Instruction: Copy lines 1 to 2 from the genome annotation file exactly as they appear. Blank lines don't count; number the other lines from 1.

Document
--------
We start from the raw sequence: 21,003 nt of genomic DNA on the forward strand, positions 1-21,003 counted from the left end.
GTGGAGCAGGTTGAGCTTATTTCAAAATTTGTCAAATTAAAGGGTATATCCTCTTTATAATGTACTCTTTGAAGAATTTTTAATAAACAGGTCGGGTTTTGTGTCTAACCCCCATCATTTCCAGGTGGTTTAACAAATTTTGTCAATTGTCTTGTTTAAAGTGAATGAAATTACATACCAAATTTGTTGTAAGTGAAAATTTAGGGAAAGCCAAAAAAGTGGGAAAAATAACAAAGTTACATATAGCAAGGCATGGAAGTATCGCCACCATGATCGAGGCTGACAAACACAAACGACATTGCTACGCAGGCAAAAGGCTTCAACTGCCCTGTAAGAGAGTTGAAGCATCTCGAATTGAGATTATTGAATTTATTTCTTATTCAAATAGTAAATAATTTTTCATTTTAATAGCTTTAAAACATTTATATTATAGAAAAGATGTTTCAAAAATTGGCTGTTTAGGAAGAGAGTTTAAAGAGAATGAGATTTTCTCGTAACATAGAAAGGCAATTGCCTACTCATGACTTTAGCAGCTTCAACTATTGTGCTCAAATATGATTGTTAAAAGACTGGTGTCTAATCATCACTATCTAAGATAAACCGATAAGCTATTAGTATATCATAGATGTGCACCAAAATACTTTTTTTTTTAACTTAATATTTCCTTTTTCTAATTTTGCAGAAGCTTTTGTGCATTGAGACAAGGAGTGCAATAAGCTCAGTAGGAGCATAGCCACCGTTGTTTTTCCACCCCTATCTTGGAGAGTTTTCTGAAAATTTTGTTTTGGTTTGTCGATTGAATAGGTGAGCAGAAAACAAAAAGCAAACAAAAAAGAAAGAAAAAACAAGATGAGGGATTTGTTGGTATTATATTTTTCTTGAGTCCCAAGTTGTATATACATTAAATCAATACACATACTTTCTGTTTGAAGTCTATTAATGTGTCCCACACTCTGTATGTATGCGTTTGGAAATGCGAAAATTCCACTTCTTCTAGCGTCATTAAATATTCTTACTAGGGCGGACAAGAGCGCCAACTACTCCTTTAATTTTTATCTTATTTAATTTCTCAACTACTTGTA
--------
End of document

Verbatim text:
We start from the raw sequence: 21,003 nt of genomic DNA on the forward strand, positions 1-21,003 counted from the left end.
GTGGAGCAGGTTGAGCTTATTTCAAAATTTGTCAAATTAAAGGGTATATCCTCTTTATAATGTACTCTTTGAAGAATTTTTAATAAACAGGTCGGGTTTTGTGTCTAACCCCCATCATTTCCAGGTGGTTTAACAAATTTTGTCAATTGTCTTGTTTAAAGTGAATGAAATTACATACCAAATTTGTTGTAAGTGAAAATTTAGGGAAAGCCAAAAAAGTGGGAAAAATAACAAAGTTACATATAGCAAGGCATGGAAGTATCGCCACCATGATCGAGGCTGACAAACACAAACGACATTGCTACGCAGGCAAAAGGCTTCAACTGCCCTGTAAGAGAGTTGAAGCATCTCGAATTGAGATTATTGAATTTATTTCTTATTCAAATAGTAAATAATTTTTCATTTTAATAGCTTTAAAACATTTATATTATAGAAAAGATGTTTCAAAAATTGGCTGTTTAGGAAGAGAGTTTAAAGAGAATGAGATTTTCTCGTAACATAGAAAGGCAATTGCCTACTCATGACTTTAGCAGCTTCAACTATTGTGCTCAAATATGATTGTTAAAAGACTGGTGTCTAATCATCACTATCTAAGATAAACCGATAAGCTATTAGTATATCATAGATGTGCACCAAAATACTTTTTTTTTTAACTTAATATTTCCTTTTTCTAATTTTGCAGAAGCTTTTGTGCATTGAGACAAGGAGTGCAATAAGCTCAGTAGGAGCATAGCCACCGTTGTTTTTCCACCCCTATCTTGGAGAGTTTTCTGAAAATTTTGTTTTGGTTTGTCGATTGAATAGGTGAGCAGAAAACAAAAAGCAAACAAAAAAGAAAGAAAAAACAAGATGAGGGATTTGTTGGTATTATATTTTTCTTGAGTCCCAAGTTGTATATACATTAAATCAATACACATACTTTCTGTTTGAAGTCTATTAATGTGTCCCACACTCTGTATGTATGCGTTTGGAAATGCGAAAATTCCACTTCTTCTAGCGTCATTAAATATTCTTACTAGGGCGGACAAGAGCGCCAACTACTCCTTTAATTTTTATCTTATTTAATTTCTCAACTACTTGTA